1. Class newsletter that is sent home regularly
    Another common pre-school practice that should be exported to the upper levels.  Rather than relying on occasional e-mail updates to parents, you could create a class newsletter that is sent home regularly – such as once a month.  This could be created using a word processing or publishing program and include photos of students, examples of student work, or upcoming assignments.  You could also make the newsletter itself a class assignment.
  1. Blogging
    If e-mailing a newsletter attachment is too 2004 for you, set up a class blog.  Provide all of the content of the newspaper, but online and send brief reminders to parents to check the blog.
  1. Twitter account for homework updates, projects, tests
    If you would like parents to have the ability to write back to you easily, but without total freedom, twitter is a great option.  Send home quick updates and get brief responses from parents.
  1. Make videos of class activities available online – teachertube, youtube, vimeo
    With parent permission, you could shoot video of particularly interesting class activities and then upload the video content to a video sharing website.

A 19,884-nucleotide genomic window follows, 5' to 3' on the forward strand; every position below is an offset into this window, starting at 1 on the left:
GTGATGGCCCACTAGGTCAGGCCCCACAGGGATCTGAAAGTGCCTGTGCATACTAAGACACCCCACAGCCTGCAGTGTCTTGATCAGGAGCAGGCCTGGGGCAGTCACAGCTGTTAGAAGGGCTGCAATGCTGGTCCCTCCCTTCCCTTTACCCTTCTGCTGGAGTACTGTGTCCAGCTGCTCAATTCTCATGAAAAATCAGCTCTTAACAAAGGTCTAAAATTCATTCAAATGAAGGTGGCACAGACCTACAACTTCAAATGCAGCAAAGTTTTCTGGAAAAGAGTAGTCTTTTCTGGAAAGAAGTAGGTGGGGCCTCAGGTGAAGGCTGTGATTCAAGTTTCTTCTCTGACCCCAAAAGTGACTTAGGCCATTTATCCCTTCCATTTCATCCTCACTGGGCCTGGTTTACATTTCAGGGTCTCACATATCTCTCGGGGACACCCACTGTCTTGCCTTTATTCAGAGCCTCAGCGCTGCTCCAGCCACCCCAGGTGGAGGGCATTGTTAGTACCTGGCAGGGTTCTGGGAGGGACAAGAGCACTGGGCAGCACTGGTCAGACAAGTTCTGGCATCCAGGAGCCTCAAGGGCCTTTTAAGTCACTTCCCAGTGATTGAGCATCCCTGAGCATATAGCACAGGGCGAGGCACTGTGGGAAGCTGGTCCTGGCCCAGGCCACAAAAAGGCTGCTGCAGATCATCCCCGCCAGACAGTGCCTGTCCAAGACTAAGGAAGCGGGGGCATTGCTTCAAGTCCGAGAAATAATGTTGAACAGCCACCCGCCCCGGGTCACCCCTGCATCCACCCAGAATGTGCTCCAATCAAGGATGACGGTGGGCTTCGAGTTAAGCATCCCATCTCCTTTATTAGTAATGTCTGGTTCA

1. Live chats for meetings – skype, iChat etc.
    Why restrict parent teacher meetings to the narrow intersection of the teacher workday and the parents’ availability?  Set up video enhanced meetings online using Skype, iChat, or other video services.
  1. Virtual open house via a live colllaborative session – twiddla, zoho
    There are a few free tools out for live online collaborative sessions.  All of these allow multiple participants to communicate with one another and shared ideas.  A couple options include Twiddla and Zoho, but there are many others.
  1. Online photo collection of class activities – dropevent
    Create a photo gallery for parents to view.  Better yet, give parents the opportunity to share their own photos of school events.  Drop Event is a great new website that allows for such collaboration.

Improper use of Facebook can be detrimental to a teacher’s career.

Janet R. Decker posts at Education Nation the article, ‘Like’ It or Not, Facebook Can Get Teachers Fired:

School employees have constitutional rights that must be protected, but it is also important to protect students and safeguard the image of teachers as role models. Yet, teachers and administrators may be unsure of their legal responsibilities surrounding social networking. Part of the difficulty is that technology advances at a quicker pace than legal precedent. Because of this reality, schools are encouraged to implement policies and consider the following recommendations regarding employees’ online behavior.

1. EDUCATE! It’s not enough to have policies, schools should also have professional development about these issues. By doing so, staff are notified about the expectations and have a chance to digest and ask questions about the policies.